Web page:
Bell and Sweedler continue with Richard Antinucci and by this morning’s fourth practice session, the team was up to seventh in class at a 2:02.585 best lap.

For all three drivers, they entered this morning’s session with more confidence than they had at any other point during the weekend with some of the issues on Thursday now sorted.

For Bell and Sweedler, it’s a fascinating scenario they’d been through before in 2014.

They’d switched from the Level 5 Motorsports team to AIM Autosport once Level 5 ended its program, also between Daytona and Sebring.

Bell and Sweedler are the defending GTD class champions with Scuderia Corsa; Antinucci won the Lamborghini Blancpain Super Trofeo North America title last year with O’Gara.

Bell summarized the thrash in that IMSA Radio interview: “It’s been head down to just make this happen. We haven’t had a chance to breathe.”

AJ Foyt Racing promotes Benjamin Pedersen from Indy Lights to IndyCar for 2023 season

Benjamin Pedersen AJ Foyt
AJ Foyt Racing

Benjamin Pedersen is the first driver to land a promotion from Indy Lights into IndyCar for next season as AJ Foyt Racing confirmed Wednesday he’ll be part of its 2023 lineup.

Pedersen, a 23-year-old dual citizen of Denmark and the United States, spent last season running the full Indy Lights schedule for HMD Motorsports. Linus Lundqvist, his teammate, won the Lights title, and Pedersen finished fifth in the final standings. Pedersen earned his only win earlier this month when he led every lap from the pole at Portland.

Pedersen also ran four races for HMD in 2021 with back-to-back runner-up finishes in his debut. Pedersen landed on AJ Foyt Racing team president Larry Foyt’s radar through a “trusted colleague” and Pedersen spent most of last season shadowing the IndyCar team.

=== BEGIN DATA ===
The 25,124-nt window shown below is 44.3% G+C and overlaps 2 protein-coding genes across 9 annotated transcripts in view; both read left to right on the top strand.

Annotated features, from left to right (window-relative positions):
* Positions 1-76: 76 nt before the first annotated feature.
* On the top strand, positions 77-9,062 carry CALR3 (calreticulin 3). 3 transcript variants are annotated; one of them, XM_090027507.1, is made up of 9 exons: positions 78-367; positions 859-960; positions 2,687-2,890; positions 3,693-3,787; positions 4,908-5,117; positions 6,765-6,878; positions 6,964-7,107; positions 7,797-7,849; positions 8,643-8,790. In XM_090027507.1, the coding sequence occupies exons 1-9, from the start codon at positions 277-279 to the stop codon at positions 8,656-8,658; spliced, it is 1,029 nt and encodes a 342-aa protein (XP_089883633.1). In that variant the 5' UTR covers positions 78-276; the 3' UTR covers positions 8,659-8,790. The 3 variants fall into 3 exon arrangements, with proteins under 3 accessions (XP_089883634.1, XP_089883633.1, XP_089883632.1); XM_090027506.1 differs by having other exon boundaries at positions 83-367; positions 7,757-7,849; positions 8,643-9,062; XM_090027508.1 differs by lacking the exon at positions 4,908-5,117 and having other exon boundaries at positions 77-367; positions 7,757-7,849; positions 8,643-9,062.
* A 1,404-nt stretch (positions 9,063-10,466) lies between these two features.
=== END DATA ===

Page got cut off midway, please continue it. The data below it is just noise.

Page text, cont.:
His promotion to IndyCar comes ahead of all four drivers who finished ahead of him in the Indy Lights standings, including champion Lundqvist.

“We are really looking forward to having Benjamin as part of the team,” Larry Foyt said. “His enthusiasm is infectious, and he is 100 percent committed to IndyCar, AJ Foyt Racing, and doing the best he can to win races.

“It’s been great to have him embedded with the team this past season, and everyone is excited to hit the ground running when testing begins. It is also great to have a multi-year program in place, which will help him and the team grow together.”

Foyt did not announce a car number for Pedersen. Kyle Kirkwood spent his rookie season driving AJ Foyt’s flagship No. 14 but Kirkwood is moving to Andretti Autosport. The team has not yet announced if Dalton Kellett will return for a fourth season, and a third car for Tatiana Calderon was pulled from competition after seven races because of sponsorship non-payment. Shutting down Calderon’s team removed the only semi-regular female driver from the IndyCar field.

Pedersen, however, was signed to an agreement Foyt said “spans multiple seasons as the team plans to develop the young rookie and is aligned to a longer-term plan for AJ Foyt Racing.”

Pedersen was born in Copenhagen but raised in Seattle and currently lives in Indianapolis. He said his time shadowing the IndyCar team has given him a jump on his rookie preparations.

“I’ve spent a lot of time this season with AJ Foyt Racing learning the ins and outs of making the jump to IndyCar and it’s been really nice to do that in conjunction with my Indy Lights season,” Pedersen said. “IndyCar has been my target goal since I started open wheel racing in 2016. The racing, atmosphere, fans, events, tracks, etc. are all awesome.”